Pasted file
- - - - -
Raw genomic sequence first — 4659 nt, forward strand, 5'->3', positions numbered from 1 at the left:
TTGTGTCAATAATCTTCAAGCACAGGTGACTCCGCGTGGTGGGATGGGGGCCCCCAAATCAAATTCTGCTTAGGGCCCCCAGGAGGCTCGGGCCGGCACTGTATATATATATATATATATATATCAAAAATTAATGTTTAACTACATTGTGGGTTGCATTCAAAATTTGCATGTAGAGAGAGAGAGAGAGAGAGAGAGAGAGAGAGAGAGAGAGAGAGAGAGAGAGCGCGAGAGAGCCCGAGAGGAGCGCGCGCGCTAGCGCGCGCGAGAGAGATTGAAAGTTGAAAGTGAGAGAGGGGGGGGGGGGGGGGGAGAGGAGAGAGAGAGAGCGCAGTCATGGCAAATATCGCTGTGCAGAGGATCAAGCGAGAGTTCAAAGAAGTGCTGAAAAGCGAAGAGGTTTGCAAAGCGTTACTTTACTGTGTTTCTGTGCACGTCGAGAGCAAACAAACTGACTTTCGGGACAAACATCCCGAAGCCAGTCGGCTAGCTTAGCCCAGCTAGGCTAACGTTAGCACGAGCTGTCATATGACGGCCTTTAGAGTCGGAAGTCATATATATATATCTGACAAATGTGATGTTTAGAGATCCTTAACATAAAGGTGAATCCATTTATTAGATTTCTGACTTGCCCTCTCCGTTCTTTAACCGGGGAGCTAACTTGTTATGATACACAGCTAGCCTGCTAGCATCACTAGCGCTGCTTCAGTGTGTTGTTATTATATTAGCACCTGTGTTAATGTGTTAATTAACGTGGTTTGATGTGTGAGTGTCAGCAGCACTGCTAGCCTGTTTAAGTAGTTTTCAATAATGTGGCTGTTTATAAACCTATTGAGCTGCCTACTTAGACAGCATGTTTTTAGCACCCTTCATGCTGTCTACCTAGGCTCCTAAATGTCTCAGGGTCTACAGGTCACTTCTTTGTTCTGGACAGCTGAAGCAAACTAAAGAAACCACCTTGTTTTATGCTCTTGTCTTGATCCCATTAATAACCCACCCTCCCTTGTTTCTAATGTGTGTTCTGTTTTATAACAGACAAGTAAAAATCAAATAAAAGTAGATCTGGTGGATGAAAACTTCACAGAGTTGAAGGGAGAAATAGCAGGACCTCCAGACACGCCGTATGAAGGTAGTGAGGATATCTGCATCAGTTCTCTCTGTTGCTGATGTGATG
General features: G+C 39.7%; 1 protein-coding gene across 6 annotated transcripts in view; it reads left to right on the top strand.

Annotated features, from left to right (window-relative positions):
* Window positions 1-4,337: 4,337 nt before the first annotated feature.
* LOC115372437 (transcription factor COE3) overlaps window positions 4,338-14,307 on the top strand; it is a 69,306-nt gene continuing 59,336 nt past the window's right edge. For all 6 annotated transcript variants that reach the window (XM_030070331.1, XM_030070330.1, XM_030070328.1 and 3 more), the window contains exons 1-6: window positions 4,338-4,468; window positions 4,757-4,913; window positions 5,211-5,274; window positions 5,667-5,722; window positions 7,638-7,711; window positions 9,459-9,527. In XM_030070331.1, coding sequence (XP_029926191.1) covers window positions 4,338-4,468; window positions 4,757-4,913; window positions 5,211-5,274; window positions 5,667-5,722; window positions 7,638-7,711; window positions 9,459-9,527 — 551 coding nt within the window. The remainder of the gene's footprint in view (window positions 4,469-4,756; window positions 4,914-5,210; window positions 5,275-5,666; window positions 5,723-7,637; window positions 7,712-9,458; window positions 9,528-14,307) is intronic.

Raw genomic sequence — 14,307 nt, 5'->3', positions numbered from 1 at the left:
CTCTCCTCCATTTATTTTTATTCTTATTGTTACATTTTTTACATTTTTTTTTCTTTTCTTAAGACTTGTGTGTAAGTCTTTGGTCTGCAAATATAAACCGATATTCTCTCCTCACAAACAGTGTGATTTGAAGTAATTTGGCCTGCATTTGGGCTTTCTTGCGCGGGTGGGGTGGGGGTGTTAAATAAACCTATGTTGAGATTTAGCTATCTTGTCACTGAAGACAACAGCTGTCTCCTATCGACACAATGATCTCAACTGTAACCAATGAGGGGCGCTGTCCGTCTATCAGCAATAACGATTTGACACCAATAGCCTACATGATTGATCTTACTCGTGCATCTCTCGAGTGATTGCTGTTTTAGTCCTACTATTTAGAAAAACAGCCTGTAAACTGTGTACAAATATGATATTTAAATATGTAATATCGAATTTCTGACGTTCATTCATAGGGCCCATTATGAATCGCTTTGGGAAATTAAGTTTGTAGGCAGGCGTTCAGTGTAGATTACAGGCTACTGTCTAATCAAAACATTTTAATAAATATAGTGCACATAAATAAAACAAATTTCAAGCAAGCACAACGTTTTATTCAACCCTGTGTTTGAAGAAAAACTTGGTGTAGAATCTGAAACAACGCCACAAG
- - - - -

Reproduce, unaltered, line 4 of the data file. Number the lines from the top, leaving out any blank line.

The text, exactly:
Annotated features, from left to right (window-relative positions):